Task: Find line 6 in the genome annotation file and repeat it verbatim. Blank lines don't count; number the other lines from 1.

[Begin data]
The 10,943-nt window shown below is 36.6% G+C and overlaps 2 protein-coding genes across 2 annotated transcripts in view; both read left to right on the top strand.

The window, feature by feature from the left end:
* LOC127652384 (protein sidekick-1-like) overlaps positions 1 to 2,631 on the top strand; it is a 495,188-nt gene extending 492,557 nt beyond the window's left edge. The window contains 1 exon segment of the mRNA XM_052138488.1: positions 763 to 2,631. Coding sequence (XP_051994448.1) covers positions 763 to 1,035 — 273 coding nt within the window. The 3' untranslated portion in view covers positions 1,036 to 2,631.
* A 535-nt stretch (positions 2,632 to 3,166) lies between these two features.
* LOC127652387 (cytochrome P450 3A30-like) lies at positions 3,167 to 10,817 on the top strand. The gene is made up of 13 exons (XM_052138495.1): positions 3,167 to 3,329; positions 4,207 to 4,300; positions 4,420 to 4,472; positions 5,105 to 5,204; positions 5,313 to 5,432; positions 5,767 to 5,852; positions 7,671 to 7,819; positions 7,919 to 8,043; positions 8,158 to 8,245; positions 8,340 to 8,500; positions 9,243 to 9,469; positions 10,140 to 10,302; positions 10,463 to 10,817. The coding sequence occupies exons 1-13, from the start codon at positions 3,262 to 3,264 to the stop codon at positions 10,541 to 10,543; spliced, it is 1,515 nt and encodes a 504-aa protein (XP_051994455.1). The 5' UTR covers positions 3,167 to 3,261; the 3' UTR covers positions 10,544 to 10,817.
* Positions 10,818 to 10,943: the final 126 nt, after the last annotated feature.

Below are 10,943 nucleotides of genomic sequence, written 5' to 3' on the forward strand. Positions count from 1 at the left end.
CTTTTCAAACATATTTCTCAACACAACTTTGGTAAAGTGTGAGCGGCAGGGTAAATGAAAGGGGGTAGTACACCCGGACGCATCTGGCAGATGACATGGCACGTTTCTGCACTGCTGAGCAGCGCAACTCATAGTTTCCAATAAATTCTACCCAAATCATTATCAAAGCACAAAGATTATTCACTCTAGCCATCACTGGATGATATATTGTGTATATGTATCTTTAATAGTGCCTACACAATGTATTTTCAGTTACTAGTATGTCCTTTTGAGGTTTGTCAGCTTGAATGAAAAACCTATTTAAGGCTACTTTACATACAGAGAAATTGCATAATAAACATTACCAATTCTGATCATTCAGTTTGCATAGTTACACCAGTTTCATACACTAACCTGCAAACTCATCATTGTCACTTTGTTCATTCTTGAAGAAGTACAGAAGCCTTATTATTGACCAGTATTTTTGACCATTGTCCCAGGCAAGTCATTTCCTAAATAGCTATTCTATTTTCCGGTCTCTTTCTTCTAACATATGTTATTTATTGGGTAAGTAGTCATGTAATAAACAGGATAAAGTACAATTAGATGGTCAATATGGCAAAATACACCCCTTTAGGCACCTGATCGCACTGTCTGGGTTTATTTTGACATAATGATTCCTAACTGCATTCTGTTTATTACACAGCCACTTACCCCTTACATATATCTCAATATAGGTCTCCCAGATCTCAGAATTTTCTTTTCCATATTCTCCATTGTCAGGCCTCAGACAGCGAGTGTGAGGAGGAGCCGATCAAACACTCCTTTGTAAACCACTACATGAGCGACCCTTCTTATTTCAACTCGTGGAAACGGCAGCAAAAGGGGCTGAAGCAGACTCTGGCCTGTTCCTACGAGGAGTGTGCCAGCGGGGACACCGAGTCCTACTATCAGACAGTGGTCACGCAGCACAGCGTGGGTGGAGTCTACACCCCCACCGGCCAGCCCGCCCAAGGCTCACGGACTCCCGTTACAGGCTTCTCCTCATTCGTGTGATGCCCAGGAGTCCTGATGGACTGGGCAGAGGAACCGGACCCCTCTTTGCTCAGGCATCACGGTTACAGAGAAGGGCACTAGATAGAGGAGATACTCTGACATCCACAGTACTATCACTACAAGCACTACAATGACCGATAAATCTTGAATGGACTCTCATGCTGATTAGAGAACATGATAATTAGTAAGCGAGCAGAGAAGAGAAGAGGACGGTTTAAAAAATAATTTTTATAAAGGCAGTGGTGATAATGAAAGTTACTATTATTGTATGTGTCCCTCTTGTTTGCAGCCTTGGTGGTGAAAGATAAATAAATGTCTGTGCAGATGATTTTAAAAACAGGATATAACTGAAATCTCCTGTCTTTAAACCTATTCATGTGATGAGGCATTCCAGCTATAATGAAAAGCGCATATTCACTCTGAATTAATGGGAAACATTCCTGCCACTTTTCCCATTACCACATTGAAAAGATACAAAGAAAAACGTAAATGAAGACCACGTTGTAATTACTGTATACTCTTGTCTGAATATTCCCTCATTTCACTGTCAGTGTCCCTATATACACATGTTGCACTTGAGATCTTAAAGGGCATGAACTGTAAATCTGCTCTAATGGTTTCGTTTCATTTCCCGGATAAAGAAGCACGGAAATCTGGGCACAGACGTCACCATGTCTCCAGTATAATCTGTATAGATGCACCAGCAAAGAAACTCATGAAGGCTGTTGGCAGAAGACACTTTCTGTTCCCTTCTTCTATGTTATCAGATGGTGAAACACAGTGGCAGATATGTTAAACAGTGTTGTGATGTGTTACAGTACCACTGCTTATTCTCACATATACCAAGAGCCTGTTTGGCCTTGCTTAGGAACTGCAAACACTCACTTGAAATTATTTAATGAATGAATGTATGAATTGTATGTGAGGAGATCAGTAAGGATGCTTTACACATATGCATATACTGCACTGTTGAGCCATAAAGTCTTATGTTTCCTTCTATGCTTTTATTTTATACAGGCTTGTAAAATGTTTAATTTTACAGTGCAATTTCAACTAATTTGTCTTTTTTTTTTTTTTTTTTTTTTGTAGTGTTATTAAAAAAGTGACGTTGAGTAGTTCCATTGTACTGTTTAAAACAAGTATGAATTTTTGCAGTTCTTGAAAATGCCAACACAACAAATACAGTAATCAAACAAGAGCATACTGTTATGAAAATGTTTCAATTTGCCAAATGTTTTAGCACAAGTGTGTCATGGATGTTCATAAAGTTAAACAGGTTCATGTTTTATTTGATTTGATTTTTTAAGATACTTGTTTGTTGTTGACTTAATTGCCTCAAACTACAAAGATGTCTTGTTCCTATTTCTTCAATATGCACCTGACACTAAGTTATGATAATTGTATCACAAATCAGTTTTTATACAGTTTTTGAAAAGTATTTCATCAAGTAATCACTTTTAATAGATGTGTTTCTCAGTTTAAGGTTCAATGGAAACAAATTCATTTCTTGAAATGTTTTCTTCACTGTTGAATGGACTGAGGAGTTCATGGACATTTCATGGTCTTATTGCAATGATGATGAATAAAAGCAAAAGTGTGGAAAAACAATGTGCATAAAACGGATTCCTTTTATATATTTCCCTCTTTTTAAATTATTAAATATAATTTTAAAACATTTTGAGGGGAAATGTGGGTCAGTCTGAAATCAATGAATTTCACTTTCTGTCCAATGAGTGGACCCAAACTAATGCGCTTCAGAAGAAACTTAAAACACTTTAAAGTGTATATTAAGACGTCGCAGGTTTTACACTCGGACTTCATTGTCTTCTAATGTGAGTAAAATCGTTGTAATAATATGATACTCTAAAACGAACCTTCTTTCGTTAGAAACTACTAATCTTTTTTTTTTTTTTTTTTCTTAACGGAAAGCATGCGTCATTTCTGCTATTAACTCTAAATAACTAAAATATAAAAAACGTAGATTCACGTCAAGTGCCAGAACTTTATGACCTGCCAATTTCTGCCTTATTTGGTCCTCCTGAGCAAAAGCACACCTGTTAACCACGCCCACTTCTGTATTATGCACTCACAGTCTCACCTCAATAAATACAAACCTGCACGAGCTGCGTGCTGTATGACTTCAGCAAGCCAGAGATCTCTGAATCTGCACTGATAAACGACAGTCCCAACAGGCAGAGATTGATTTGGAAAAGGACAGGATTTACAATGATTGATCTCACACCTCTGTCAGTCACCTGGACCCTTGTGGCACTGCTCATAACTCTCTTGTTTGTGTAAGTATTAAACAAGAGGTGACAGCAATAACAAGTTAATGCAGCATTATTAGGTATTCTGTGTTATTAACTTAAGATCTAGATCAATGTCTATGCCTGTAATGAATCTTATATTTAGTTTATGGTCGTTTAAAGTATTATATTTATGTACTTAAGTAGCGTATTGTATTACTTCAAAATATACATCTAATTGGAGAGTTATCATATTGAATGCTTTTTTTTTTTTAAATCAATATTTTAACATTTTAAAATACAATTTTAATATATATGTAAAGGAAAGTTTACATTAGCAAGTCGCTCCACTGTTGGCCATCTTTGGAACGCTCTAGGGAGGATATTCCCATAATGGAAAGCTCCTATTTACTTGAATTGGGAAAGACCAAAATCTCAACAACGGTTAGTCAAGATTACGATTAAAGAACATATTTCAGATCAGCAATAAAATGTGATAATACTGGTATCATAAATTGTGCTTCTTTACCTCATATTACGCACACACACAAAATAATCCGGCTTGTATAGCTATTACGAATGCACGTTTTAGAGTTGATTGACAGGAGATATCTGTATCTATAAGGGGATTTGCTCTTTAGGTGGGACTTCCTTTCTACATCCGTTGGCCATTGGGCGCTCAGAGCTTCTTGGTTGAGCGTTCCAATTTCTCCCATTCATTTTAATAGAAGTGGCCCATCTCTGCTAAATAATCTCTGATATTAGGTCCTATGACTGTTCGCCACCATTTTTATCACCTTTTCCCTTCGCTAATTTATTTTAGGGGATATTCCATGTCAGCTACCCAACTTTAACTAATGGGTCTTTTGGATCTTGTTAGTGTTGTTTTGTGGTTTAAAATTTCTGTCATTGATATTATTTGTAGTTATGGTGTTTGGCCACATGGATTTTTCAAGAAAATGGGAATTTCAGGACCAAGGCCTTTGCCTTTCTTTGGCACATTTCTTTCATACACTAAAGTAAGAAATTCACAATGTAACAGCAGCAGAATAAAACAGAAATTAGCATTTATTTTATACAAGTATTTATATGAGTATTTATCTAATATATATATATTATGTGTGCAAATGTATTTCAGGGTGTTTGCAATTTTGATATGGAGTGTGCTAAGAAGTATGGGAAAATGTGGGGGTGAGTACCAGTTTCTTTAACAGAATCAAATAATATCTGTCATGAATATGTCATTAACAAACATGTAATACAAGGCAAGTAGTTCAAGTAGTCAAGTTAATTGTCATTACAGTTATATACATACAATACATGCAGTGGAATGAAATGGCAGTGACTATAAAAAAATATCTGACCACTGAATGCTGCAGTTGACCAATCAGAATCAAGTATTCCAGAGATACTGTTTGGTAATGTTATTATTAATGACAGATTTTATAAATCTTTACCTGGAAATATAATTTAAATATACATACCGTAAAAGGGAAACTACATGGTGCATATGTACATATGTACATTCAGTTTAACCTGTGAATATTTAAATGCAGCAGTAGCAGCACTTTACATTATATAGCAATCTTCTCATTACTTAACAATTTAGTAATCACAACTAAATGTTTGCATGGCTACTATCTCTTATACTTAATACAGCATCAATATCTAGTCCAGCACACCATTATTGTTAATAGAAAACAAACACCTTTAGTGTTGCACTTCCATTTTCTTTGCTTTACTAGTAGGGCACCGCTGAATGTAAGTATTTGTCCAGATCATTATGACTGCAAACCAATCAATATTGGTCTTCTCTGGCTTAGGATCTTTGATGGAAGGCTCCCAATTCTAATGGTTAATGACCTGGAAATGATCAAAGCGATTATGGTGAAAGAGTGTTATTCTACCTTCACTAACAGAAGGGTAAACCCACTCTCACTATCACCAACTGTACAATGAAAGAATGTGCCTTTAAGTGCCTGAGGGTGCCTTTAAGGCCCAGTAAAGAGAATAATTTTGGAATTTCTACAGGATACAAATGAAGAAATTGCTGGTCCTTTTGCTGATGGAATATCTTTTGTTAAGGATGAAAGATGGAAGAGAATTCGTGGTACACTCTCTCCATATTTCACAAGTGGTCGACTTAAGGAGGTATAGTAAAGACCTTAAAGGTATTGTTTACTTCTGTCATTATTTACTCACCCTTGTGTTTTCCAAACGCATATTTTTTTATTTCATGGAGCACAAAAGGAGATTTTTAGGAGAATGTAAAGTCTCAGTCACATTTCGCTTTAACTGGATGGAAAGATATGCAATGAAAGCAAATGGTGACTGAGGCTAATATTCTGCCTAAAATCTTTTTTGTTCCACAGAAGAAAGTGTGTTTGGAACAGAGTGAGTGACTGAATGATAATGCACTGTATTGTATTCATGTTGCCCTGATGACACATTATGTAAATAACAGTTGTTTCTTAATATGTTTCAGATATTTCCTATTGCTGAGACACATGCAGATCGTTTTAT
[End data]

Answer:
* Positions 10,818 to 10,943: the final 126 nt, after the last annotated feature.